User authentication against AD and Roles based authorization in ASP.NET MVC – Part I


It is a common scenario in an enterprise application when as per the requirement we have to authenticate the users against their AD account and authorize them against application specific roles. Especially for the applications that are intranet facing, the customer generally opts for utilizing the existing infrastructure to support Single Sign On kind of model.

For authorization, based on where/how the roles will be stored we have following options to choose:

1. The roles can be maintained using Groups in AD. (If a role has a purpose of only authorization and it is not dependent on any other application specific data)

OR

2. The roles can be maintained in the DB (For example – A Supervisor can only work on requests for HR LOB or A Development Manager can only approve requests for IT LOB etc…)

In either cases, we have to write specific business logic to wire the relationship between user and roles.

Let’s start implementing option 1:

Step 1: In the web.config file, we have to enable Windows authentication:

<authentication mode="Windows">

</authentication>

Step 2:

Create a customized version of Authorize Attribute which will check if the logged in user belongs to an AD group. For simplicity I am maintaining the roles in web.config via a appsettings key. A sample code example is as below:

namespace MyApplication

{

using System;

using System.Collections.Generic;

using System.Linq;

using System.Web;

using System.Web.Mvc;

using System.Configuration;

using System.DirectoryServices;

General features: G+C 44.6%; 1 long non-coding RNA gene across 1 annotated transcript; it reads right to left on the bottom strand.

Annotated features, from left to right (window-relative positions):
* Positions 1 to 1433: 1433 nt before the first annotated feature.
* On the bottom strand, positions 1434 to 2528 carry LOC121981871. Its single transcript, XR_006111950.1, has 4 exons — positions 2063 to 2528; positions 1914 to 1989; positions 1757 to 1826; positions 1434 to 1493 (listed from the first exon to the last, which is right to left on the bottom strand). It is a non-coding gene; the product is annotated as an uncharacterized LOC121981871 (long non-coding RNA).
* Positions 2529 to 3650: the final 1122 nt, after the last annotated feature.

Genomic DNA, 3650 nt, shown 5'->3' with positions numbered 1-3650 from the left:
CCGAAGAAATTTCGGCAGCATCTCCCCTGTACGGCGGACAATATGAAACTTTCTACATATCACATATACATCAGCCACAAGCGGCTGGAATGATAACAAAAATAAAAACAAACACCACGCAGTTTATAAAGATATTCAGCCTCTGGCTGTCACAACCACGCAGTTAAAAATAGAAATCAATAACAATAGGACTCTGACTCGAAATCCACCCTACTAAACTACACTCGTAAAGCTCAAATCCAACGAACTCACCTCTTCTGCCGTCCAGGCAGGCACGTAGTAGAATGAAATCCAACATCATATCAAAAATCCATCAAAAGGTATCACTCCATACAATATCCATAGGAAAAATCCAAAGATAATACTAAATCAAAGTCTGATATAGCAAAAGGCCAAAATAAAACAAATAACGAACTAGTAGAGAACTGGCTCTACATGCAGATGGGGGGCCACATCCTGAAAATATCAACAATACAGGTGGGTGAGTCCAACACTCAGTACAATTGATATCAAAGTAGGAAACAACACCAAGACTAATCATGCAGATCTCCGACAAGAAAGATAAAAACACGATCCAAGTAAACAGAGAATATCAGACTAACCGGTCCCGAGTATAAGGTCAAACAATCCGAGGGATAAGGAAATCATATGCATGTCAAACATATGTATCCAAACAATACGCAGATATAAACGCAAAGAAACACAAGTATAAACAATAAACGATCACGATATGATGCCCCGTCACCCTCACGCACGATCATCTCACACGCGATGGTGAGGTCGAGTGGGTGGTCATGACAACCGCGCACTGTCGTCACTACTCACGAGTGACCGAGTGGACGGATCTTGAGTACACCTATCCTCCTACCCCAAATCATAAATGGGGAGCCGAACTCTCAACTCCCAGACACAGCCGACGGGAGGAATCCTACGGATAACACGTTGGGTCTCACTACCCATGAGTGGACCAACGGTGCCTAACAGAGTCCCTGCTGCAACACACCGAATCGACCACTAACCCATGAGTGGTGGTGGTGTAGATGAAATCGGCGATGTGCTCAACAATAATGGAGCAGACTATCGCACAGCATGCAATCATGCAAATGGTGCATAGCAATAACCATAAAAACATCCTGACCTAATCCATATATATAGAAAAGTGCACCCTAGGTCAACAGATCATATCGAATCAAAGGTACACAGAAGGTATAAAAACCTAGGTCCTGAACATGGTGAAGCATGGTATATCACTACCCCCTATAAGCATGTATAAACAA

/// <summary>

/// Pass app settings key value in ‘Roles’ parameter. this will retrieve the actual users value from configuration file.(web.config)

/// </summary>

public sealed class ADGroupAuthorizeAttribute : AuthorizeAttribute

{

public ADGroupAuthorizeAttribute()

: base()

{

}

protected override bool AuthorizeCore(HttpContextBase httpContext)

{

#if DEBUG

return true;

#endif

////Get the allowed groups from web.config – This can be changed to suit specific needs.

string groupPath = ConfigurationManager.AppSettings[this.Roles];

////This is the currently logged in user

string userId = httpContext.User.Identity.Name;

////This code assumes that you have a Utilities class with ADDomain, LdapConnectionString, LdapAccessUserName and LdapAccessUserPassword

var addomain = string.IsNullOrEmpty(Utilities.ADDomain) ? "mydomain\\" : Utilities.ADDomain.ToLower();

if (string.IsNullOrEmpty(groupPath) || string.IsNullOrEmpty(userId))

{

return false;

}

if (userId.ToLower().Contains(addomain))

{

userId = userId.ToLower().Replace(addomain, string.Empty);

}

DirectoryEntry root = new DirectoryEntry(Utilities.LdapConnectionString, Utilities.LdapAccessUserName, Utilities.LdapAccessUserPassword);

DirectorySearcher search = new DirectorySearcher(root);